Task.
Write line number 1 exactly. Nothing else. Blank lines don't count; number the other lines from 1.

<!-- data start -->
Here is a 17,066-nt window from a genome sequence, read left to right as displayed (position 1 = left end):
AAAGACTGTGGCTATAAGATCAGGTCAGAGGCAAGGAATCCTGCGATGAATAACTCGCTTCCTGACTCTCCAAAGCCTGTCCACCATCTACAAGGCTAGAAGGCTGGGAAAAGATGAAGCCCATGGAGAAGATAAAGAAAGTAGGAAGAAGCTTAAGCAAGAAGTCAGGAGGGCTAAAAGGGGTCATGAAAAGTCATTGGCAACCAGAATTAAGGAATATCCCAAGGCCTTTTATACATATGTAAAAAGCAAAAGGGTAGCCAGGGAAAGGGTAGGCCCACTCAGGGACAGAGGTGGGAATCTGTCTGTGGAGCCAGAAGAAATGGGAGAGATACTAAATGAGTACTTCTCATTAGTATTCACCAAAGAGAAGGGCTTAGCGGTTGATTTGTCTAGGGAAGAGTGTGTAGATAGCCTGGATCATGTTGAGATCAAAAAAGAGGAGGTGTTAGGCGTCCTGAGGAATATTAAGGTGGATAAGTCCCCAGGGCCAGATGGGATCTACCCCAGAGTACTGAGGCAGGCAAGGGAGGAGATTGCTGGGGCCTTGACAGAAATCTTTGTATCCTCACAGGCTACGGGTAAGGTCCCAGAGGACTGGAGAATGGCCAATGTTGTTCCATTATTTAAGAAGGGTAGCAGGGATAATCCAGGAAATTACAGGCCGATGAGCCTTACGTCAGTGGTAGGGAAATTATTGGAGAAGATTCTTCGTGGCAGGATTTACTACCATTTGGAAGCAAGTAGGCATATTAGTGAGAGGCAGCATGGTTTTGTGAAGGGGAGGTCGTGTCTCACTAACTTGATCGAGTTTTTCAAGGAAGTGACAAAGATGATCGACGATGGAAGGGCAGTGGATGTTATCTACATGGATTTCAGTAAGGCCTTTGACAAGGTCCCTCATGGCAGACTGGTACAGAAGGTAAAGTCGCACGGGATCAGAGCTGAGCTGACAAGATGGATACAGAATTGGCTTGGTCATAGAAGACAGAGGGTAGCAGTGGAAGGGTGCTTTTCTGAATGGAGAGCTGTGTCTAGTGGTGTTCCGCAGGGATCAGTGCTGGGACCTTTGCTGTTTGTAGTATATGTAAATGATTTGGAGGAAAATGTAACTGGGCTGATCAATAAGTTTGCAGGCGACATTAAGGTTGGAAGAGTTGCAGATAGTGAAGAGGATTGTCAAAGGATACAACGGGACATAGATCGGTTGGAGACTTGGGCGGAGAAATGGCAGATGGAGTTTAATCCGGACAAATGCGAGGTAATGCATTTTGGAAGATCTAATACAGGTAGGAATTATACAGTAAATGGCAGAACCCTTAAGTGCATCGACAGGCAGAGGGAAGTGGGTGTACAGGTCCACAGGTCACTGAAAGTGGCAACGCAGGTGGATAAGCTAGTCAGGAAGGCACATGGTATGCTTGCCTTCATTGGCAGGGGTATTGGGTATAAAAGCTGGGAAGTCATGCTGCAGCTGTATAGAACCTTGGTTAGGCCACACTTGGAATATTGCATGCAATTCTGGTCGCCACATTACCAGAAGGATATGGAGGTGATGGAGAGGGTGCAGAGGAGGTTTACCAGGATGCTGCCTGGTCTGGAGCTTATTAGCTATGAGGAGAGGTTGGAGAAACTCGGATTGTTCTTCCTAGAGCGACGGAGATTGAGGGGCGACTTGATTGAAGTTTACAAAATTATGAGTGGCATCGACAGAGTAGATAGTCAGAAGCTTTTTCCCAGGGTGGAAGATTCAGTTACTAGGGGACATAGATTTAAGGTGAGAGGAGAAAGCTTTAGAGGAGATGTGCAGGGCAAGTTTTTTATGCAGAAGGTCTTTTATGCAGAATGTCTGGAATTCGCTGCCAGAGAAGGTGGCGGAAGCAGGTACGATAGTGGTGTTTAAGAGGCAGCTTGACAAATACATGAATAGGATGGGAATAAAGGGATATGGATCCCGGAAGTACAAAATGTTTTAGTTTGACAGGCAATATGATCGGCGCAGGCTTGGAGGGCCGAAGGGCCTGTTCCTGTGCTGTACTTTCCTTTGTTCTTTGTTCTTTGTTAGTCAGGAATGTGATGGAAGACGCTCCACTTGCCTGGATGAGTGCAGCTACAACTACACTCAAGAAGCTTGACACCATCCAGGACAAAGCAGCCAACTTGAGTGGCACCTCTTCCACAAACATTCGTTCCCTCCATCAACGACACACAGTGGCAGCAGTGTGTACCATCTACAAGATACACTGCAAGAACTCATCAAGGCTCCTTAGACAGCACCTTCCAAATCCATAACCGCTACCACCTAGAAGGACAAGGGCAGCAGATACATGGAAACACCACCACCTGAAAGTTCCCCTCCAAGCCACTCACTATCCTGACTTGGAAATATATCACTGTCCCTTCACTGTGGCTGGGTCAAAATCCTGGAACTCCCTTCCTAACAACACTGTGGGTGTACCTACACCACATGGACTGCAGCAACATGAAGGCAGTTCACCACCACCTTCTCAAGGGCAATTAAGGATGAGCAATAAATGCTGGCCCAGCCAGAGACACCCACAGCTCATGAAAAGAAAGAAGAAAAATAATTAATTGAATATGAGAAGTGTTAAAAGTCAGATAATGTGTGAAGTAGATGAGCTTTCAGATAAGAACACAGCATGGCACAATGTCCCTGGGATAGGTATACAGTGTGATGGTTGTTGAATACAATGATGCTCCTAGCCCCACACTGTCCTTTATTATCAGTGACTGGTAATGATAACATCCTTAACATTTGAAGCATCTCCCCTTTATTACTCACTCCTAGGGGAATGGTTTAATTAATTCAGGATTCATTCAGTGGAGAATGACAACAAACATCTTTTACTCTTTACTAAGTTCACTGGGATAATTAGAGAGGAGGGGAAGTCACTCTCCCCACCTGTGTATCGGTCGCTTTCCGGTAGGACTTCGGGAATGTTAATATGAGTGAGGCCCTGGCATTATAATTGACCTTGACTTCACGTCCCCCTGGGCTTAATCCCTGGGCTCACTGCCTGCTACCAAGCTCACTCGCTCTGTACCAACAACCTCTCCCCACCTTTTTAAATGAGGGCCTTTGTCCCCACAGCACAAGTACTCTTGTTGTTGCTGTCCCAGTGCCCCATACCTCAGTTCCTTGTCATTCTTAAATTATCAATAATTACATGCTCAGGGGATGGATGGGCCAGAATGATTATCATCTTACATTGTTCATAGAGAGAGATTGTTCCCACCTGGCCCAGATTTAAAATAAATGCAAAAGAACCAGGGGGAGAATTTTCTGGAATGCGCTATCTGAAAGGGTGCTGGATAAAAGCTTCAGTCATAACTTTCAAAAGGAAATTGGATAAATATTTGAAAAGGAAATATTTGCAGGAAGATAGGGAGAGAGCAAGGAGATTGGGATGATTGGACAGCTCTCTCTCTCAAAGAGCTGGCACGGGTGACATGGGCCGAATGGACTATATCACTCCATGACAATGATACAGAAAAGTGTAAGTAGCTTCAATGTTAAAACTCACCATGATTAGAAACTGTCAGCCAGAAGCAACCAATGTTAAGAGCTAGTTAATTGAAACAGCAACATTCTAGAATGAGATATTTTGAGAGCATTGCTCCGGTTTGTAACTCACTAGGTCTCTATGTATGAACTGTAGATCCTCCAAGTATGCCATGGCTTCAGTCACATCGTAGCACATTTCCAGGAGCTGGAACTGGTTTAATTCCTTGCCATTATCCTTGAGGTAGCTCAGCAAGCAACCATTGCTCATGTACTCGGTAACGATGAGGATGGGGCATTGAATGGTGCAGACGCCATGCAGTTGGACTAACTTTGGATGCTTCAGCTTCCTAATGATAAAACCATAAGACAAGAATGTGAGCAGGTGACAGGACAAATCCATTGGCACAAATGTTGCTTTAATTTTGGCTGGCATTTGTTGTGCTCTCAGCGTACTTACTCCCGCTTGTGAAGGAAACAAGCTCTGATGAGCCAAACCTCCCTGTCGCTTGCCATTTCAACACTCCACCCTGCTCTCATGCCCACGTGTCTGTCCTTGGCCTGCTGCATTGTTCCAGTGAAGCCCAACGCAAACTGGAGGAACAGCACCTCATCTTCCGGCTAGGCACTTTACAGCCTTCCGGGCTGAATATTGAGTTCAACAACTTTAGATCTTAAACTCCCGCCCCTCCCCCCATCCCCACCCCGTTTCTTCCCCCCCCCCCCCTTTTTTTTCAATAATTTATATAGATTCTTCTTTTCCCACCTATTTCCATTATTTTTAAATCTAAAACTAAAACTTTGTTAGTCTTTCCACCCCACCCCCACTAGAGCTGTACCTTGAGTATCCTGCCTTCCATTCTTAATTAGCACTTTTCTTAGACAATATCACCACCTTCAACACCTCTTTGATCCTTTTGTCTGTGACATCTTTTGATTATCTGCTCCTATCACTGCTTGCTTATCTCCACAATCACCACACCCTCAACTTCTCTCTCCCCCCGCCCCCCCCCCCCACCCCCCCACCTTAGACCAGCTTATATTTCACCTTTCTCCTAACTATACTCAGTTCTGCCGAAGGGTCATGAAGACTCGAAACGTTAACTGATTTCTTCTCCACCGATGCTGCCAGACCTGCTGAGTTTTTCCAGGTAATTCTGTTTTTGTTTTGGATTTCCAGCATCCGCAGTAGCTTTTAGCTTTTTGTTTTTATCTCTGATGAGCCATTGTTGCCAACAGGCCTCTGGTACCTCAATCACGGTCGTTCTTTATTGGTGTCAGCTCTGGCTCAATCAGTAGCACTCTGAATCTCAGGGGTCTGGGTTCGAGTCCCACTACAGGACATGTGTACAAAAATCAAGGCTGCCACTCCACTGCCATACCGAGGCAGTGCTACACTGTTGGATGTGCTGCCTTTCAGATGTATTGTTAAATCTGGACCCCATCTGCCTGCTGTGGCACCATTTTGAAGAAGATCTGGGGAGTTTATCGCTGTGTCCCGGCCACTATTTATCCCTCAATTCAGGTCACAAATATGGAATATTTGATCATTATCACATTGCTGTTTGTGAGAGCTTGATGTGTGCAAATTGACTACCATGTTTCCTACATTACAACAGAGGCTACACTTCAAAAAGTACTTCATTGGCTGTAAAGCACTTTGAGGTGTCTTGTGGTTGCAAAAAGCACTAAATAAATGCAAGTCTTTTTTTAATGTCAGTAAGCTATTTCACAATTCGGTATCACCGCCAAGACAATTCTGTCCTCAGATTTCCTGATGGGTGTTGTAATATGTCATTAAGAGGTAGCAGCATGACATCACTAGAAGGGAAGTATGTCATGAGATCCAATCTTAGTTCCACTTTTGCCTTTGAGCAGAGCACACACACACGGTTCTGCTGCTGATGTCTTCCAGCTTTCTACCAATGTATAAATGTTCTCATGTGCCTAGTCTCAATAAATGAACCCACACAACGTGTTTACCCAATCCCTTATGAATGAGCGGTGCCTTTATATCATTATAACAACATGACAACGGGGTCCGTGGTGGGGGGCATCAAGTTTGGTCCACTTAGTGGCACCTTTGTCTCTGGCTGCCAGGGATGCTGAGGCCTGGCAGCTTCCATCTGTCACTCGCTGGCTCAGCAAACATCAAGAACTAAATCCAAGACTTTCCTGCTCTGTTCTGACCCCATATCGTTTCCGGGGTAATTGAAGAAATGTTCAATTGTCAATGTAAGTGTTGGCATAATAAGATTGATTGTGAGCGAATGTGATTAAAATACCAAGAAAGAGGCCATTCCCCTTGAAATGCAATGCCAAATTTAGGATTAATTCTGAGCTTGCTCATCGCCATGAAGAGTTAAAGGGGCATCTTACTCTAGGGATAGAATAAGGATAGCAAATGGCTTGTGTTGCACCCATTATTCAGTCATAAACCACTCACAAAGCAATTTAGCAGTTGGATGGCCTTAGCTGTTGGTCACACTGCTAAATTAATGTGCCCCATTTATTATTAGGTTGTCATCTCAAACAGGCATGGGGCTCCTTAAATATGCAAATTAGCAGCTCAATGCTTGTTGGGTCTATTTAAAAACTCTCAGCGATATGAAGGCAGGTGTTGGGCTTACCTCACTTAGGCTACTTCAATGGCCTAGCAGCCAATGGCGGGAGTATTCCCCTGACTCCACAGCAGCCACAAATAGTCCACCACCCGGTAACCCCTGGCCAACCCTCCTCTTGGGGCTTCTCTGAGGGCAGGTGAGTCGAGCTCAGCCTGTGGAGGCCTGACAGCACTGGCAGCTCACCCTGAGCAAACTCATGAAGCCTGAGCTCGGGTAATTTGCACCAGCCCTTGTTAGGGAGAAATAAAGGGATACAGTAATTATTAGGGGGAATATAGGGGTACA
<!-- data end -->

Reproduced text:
Here is a 17,066-nt window from a genome sequence, read left to right as displayed (position 1 = left end):